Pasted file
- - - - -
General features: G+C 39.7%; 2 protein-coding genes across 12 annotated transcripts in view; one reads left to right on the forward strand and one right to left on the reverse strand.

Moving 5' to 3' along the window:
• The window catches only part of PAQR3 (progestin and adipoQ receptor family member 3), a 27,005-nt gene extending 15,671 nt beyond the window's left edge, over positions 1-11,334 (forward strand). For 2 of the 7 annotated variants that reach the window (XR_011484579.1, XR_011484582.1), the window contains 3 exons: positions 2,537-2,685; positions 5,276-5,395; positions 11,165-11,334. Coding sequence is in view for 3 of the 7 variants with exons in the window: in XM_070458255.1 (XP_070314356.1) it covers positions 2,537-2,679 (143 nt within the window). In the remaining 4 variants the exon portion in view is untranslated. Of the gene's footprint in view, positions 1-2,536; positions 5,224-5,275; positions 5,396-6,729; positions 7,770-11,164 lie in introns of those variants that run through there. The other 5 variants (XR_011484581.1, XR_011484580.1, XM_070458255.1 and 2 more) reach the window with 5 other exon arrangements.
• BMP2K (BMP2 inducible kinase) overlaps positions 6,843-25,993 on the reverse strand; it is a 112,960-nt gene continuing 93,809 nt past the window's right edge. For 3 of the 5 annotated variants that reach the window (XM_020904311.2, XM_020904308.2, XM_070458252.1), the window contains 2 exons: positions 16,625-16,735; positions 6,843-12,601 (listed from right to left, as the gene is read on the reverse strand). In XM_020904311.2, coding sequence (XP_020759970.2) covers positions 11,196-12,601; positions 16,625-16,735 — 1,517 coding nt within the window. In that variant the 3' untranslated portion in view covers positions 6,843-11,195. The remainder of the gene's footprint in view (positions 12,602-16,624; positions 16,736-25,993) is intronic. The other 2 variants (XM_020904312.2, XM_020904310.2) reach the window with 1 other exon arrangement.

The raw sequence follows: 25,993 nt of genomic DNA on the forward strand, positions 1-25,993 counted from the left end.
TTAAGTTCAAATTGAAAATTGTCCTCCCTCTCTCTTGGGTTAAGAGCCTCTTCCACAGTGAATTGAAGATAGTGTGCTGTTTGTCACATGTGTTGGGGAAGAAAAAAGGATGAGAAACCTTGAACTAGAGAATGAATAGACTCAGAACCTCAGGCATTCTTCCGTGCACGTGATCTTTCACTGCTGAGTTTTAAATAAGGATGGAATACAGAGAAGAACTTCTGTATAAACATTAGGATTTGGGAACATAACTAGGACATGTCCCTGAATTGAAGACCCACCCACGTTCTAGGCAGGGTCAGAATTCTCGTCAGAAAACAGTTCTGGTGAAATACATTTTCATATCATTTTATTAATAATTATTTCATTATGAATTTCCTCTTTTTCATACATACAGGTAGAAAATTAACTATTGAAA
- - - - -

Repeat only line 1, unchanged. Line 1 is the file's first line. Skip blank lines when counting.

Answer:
General features: G+C 39.7%; 2 protein-coding genes across 12 annotated transcripts in view; one reads left to right on the forward strand and one right to left on the reverse strand.